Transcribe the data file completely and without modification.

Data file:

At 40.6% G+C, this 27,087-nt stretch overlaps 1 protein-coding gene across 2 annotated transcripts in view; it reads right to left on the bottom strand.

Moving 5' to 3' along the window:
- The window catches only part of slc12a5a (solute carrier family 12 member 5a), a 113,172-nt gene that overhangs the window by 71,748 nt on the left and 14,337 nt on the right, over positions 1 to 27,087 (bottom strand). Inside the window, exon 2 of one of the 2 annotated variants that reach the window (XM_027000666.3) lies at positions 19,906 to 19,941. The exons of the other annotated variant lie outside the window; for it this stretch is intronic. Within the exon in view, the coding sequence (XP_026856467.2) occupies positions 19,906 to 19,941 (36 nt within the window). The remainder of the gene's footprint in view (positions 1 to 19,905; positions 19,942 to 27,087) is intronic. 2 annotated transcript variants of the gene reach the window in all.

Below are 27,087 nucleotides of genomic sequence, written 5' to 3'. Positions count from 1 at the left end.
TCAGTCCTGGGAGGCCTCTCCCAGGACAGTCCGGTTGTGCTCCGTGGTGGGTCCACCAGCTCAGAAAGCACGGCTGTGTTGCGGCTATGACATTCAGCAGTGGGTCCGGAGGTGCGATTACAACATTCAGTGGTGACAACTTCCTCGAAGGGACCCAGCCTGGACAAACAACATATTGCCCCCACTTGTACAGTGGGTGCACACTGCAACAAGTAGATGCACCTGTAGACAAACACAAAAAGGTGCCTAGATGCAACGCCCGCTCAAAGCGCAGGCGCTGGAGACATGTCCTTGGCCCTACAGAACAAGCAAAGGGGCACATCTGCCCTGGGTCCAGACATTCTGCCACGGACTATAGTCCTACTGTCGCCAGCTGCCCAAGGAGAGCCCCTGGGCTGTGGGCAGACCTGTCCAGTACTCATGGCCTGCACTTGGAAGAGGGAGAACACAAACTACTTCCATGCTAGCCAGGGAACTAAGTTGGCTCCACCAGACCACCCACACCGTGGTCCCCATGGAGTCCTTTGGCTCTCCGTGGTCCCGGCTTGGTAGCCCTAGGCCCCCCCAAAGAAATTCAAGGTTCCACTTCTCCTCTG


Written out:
At 40.6% G+C, this 27,087-nt stretch overlaps 1 protein-coding gene across 2 annotated transcripts in view; it reads right to left on the bottom strand.

Moving 5' to 3' along the window:
- The window catches only part of slc12a5a (solute carrier family 12 member 5a), a 113,172-nt gene that overhangs the window by 71,748 nt on the left and 14,337 nt on the right, over positions 1 to 27,087 (bottom strand). Inside the window, exon 2 of one of the 2 annotated variants that reach the window (XM_027000666.3) lies at positions 19,906 to 19,941. The exons of the other annotated variant lie outside the window; for it this stretch is intronic. Within the exon in view, the coding sequence (XP_026856467.2) occupies positions 19,906 to 19,941 (36 nt within the window). The remainder of the gene's footprint in view (positions 1 to 19,905; positions 19,942 to 27,087) is intronic. 2 annotated transcript variants of the gene reach the window in all.

Below are 27,087 nucleotides of genomic sequence, written 5' to 3'. Positions count from 1 at the left end.
TCAGTCCTGGGAGGCCTCTCCCAGGACAGTCCGGTTGTGCTCCGTGGTGGGTCCACCAGCTCAGAAAGCACGGCTGTGTTGCGGCTATGACATTCAGCAGTGGGTCCGGAGGTGCGATTACAACATTCAGTGGTGACAACTTCCTCGAAGGGACCCAGCCTGGACAAACAACATATTGCCCCCACTTGTACAGTGGGTGCACACTGCAACAAGTAGATGCACCTGTAGACAAACACAAAAAGGTGCCTAGATGCAACGCCCGCTCAAAGCGCAGGCGCTGGAGACATGTCCTTGGCCCTACAGAACAAGCAAAGGGGCACATCTGCCCTGGGTCCAGACATTCTGCCACGGACTATAGTCCTACTGTCGCCAGCTGCCCAAGGAGAGCCCCTGGGCTGTGGGCAGACCTGTCCAGTACTCATGGCCTGCACTTGGAAGAGGGAGAACACAAACTACTTCCATGCTAGCCAGGGAACTAAGTTGGCTCCACCAGACCACCCACACCGTGGTCCCCATGGAGTCCTTTGGCTCTCCGTGGTCCCGGCTTGGTAGCCCTAGGCCCCCCCAAAGAAATTCAAGGTTCCACTTCTCCTCTG